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Propane Vs. Natural Gas

propane or natural gas north carolinaThere’s a lot of information out there about natural gas and propane –two high-efficiency gas-based home energy alternatives.

While marketing usually paints natural gas as the clear head-to-head winner between the fuels, the truth is that propane offers key advantages over natural gas that could tip the scale in its favor, depending on your specific needs.

Five Propane Advantages

Remember to keep these facts in mind if you’re comparing the two fuels for your next home construction or expansion project:

  1. Propane produces more energy than natural gas — Propane contains double the amount of usable energy content per cubic foot as natural gas – about 2,490 BTUs versus 1,030. That means more heat for your furnace, boiler, or space heater, and more power for your other gas-burning appliances.
  2. Propane delivery is safer — A key advantage to propane is that it can be moved safely and easily by technicians who must comply with strict federal, state, and local laws. Natural gas, on the other hand, is difficult to compress, which means it must be delivered via pipeline—and not all pipelines are maintained with equal care. If there are no pipelines near your home, you can’t use natural gas; if there are pipelines near your home, you elect to run the risk of a potentially disastrous pipeline failure.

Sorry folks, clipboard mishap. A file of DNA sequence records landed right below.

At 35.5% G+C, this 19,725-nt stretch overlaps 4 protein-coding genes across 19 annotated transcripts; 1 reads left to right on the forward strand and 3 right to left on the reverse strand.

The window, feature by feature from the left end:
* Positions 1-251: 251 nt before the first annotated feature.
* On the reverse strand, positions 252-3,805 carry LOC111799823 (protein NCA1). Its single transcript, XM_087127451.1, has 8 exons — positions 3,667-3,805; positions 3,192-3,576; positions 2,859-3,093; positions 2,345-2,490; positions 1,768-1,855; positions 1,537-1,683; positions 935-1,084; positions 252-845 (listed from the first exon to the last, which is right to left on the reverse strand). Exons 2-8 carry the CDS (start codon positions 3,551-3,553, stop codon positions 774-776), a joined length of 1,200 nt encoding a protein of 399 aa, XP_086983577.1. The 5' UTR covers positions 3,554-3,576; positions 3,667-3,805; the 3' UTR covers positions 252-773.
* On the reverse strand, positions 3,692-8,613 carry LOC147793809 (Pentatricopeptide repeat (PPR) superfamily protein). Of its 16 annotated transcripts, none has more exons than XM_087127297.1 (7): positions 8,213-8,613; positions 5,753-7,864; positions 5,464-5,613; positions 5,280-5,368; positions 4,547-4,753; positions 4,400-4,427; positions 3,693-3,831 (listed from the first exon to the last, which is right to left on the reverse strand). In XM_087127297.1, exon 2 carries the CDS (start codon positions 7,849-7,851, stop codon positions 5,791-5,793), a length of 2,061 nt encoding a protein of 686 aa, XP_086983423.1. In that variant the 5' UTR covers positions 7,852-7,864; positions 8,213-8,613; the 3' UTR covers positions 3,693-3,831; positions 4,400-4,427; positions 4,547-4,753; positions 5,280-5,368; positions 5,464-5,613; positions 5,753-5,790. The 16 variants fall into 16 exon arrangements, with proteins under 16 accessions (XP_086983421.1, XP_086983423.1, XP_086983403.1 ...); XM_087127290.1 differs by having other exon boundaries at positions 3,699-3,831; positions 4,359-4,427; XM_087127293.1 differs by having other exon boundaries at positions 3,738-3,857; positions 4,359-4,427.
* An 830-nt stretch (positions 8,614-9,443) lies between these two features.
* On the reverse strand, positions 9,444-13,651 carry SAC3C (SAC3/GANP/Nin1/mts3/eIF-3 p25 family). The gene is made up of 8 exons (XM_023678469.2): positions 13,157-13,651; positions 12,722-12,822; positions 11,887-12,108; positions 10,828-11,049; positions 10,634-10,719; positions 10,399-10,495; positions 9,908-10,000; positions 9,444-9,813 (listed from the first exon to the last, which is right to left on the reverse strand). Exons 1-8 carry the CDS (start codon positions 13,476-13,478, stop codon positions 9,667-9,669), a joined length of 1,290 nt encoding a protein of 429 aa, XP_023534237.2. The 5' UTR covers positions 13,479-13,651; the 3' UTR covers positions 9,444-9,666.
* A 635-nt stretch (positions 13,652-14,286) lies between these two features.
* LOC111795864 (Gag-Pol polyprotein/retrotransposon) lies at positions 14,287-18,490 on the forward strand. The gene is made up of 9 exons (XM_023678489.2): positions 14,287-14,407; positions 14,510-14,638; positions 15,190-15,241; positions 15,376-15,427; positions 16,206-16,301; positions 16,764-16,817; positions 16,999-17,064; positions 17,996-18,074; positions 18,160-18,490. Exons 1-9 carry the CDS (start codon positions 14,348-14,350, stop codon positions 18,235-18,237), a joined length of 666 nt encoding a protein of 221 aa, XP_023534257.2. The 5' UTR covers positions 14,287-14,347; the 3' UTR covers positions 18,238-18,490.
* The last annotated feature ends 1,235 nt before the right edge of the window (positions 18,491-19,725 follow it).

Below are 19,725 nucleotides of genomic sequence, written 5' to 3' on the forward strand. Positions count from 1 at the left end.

3. Placement of propane appliances is more flexible — In most cases, a propane line can connect to appliances in any part of your home, as long as there’s a tank nearby (while there are some requirements for distance from the home for a propane tank, they are not overly restrictive). This may not be true with a natural gas line.
  4. Burning propane produces few GHGs — While both fuels are considered to be “clean,” natural gas is a fossil fuel that releases methane—a gas that is far more potent than CO2 as a greenhouse gas.
  5. Propane is a safer fuel — Propane has a much narrower range of flammability (minimum and maximum burn temperatures) than natural gas; propane will not ignite when combined with air unless the ignition source reaches at least 920 degrees F.

When it comes down to it, you will probably pay a little more for propane than you will for natural gas, but it could still be the right choice for you. If you’re trying to decide between these two options, give the propane experts at Rose Oil a call today to discuss a propane conversion as well as our variety of propane appliances for installation in Vance, Franklin, Granville and Warren Counties in North Carolina!